At thirty-two, he was as old as some of his teachers, and, at six-and-a-half feet tall, he towered over nearly all his contemporaries, especially the thirteen-year-old boys with whom he attended Latin class. They would laugh at their gigantic, bearded classmate and say, Venisti tarde! “You’ve come late!” Of course, if they had known their friend had once been a battle-hardened soldier with a violent temper, they might have spoken more respectfully. As it was, they just got an affectionate smile. Camillus devoted the rest of his life to helping the sick and was ordained in 1584.
The origin of the Red Cross symbol we are so familiar with today is the symbol in his mother’s dreams. It became the symbol for the Order of Ministers of the Sick (Fathers of a Good Death) which was founded by Saint Camillus in 1586.
The next twenty years would see great expansion of the Congregation, with 15 houses of priests and brothers, and also 8 hospitals being erected. Two major houses were established, and he oversaw the Congregation’s involvement in helping the sick on quarantined galleys in the harbor of Naples, from which several of his religious brothers died, becoming the first martyrs of charity. Also accomplished was involvement in the wars in Croatia and Hungary, giving rise to the first military field ambulance. In 1591 Gregory XIV at last promoted the Congregation to an Order.
Camillus saw in the sick and the infirm the living image of Christ, and hoped the service he rendered them later in his life would be penance for his youthful waywardness. During his final years, Camillus suffered from many other painful ailments, including a rupture, renal colic and stomach cramps.
St Camillus de Lellis is the patron of the sick, of hospitals, and of nurses.
“Let me begin with holy charity. It is the root of all the virtues and Camillus’ most characteristic trait. I can attest that he was on fire with this holy virtue – not only toward God, but also toward his fellow men, and especially toward the sick. The mere sight of the sick was enough to soften and melt his heart and make him utterly forget all the pleasures, enticements, and interests of this world.
When he was taking care of the sick, he seemed to spend and exhaust himself completely, so great was his devotion and compassion. He would have loved to take upon himself all their illness, their every affliction, could he but ease their pain and relieve their weakness. In the sick he saw the person of Christ. His reverence in their presence was as a great as if he were really and truly in the presence of his Lord.
To enkindle the enthusiasm of his religious brothers for this all-important virtue, he used to impress upon them the consoling words of Jesus Christ: “I was sick and you visited me.” He seemed to have these words truly graven on his heart, so often did he say them over and over again.
Great and all-embracing was Camillus’ charity. Not only the sick and dying, but every other needy or suffering human being found shelter in his deep and kind concern.” – from a biography of Saint Camillus by a contemporary
“Think well. Speak well. Do well. These three things, through the mercy of God, will make a man go to Heaven.”
–St. Camillus de Lellis
“Commitment is doing what you said you would do, after the feeling you said it in has passed.”
–St. Camillus de Lellis
-the side-altar of the right transept, in which his relics were formerly kept, and a bust-reliquary of him above, San Camillo de Lellis church on Via Sallustiana, Rome, Italy, please click on the image for greater detail
-in a side chapel at the back of the church on the right side is kept this Crucifix; as St Camillus was praying before it, the arms miraculously opened up and Christ spoke to him from it, to encourage him in the founding of the Order, San Camillo de Lellis church on Via Sallustiana, Rome, Italy, please click on the image for greater detail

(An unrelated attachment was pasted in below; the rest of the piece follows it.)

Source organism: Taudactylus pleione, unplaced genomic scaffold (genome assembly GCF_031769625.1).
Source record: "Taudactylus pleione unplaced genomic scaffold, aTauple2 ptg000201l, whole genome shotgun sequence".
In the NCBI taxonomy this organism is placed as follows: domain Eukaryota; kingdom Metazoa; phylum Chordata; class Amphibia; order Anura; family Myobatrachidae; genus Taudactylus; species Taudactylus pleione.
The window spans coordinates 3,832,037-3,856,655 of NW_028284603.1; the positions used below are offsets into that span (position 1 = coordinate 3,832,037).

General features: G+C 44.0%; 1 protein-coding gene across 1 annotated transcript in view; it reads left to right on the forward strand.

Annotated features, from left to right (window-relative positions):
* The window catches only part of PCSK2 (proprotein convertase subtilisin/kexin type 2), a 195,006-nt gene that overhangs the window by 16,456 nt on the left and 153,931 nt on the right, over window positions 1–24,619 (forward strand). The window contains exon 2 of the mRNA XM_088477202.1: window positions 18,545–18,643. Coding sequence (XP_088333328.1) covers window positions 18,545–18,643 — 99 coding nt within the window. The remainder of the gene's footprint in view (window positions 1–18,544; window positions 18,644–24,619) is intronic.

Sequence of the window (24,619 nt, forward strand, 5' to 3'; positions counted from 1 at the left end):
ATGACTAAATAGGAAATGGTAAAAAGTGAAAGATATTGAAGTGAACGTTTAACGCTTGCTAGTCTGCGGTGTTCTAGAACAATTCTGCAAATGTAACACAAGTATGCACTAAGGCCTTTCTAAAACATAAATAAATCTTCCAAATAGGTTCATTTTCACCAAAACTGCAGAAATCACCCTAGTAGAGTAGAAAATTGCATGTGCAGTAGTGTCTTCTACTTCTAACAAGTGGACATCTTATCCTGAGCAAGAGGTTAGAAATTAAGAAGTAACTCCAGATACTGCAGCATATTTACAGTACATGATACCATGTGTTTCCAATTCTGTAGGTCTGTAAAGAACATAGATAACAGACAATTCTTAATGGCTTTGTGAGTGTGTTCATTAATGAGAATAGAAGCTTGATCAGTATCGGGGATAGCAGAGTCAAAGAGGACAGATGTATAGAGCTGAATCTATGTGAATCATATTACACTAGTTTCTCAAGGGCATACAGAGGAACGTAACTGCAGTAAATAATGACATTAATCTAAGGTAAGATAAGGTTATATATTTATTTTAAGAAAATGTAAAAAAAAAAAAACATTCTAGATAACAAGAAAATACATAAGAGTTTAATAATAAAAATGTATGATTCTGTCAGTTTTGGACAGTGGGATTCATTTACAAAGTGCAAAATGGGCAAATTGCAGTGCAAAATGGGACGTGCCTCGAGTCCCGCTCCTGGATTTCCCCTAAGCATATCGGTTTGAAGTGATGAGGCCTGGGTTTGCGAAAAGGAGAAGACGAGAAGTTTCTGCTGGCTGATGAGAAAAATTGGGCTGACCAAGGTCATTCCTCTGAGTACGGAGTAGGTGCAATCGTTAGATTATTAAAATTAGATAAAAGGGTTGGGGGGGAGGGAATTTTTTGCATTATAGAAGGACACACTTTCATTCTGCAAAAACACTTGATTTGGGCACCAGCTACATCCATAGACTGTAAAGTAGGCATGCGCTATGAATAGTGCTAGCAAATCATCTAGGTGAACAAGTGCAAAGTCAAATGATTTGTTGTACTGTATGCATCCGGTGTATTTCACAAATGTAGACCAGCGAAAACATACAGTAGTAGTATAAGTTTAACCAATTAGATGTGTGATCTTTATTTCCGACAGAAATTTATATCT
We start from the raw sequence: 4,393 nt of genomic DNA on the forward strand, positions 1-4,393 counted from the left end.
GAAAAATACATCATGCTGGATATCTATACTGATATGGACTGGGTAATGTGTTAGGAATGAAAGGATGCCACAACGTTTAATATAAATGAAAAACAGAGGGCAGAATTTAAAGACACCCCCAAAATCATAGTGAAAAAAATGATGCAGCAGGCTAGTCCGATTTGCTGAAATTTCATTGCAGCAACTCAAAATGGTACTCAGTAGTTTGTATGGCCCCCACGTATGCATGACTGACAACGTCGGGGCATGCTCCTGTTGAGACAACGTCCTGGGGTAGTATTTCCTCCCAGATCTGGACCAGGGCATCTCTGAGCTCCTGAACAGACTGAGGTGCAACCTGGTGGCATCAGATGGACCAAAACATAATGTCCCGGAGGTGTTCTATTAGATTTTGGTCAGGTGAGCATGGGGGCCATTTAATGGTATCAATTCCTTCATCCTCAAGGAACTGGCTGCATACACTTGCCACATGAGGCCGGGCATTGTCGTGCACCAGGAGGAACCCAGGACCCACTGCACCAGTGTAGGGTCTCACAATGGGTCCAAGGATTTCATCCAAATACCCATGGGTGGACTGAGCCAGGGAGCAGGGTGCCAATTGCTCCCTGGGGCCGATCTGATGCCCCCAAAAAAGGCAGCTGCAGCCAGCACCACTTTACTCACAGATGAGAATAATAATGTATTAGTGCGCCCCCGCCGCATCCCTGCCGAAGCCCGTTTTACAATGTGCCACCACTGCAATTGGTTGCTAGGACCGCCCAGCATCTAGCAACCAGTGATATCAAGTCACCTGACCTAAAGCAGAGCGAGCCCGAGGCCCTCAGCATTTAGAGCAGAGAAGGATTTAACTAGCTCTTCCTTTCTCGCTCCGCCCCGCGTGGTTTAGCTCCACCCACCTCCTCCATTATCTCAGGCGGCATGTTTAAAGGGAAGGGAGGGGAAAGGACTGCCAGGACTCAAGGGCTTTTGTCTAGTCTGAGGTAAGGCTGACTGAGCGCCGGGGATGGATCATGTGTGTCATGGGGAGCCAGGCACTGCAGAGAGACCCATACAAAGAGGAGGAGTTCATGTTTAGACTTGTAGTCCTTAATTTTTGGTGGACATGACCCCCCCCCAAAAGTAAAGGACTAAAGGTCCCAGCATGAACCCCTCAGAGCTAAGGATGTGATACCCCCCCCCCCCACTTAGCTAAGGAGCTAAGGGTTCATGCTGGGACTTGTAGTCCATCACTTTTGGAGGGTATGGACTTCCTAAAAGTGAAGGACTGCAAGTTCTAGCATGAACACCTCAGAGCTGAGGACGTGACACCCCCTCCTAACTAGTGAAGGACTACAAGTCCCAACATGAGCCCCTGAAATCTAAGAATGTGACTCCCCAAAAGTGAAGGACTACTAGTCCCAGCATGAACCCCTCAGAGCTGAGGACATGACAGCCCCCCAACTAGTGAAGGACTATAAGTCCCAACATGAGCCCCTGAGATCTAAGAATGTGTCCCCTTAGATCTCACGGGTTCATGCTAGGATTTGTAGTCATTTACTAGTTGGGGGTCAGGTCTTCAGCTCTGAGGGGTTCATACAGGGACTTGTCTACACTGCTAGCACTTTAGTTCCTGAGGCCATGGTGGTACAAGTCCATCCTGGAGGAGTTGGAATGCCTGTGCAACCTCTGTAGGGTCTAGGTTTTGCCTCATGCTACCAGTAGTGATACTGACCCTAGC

-side chapel on the opposite end contains an enormous number of relics, including several items of clothing worn by the Saint, San Camillo de Lellis church on Via Sallustiana, Rome, Italy, please click on the image for greater detail
-a side chapel on the right side of the nave houses this image of the Virgin Mary, honored with the title “Salus Infirmorum – Health of the Infirm.”, San Camillo de Lellis church on Via Sallustiana, Rome, Italy, please click on the image for greater detail
-the organ and organ loft, mounted on the counter-façade, famously one of the most elaborately decorated organs in the city of Rome, San Camillo de Lellis church on Via Sallustiana, Rome, Italy, please click on the image for greater detail
-St Mary Magdalene anoints the feet of Christ in the house of Simon the Pharisee, depicted in the ceiling of the crossing, San Camillo de Lellis church on Via Sallustiana, Rome, Italy, please click on the image for greater detail
-the ceiling of the sacristy; St Philip Neri, who knew St Camillus personally and acted as his confessor, welcomes him into heaven and the company of the Saints, San Camillo de Lellis church on Via Sallustiana, Rome, Italy, please click on the image for greater detail
-the rococo façade, completed in the 18th century, one of only two constructions in that style in the historical center of Rome, San Camillo de Lellis church on Via Sallustiana, Rome, Italy, please click on the image for greater detail
-St. Camillus de Lellis, St. Peter’s Basilica, by Pietro Pacilli, 1753. (The book in St. Camillus’s right hand displays John 15:13: “No man has greater love than this, that he lay down his life of his friends.” It’s a fitting verse since, from the time of their founding, the Camillians have taken a fourth vow: to minister to the sick even at risk to their own lives. Indeed, during St. Camillus’s own lifetime, several of his followers died as a direct result of caring for victims of the Plague. The distinctive red cross on their habit, along with their history of caring for those afflicted by war and natural disasters, has led some to call the Camillians “the original Red Cross.”), please click on the image for greater detail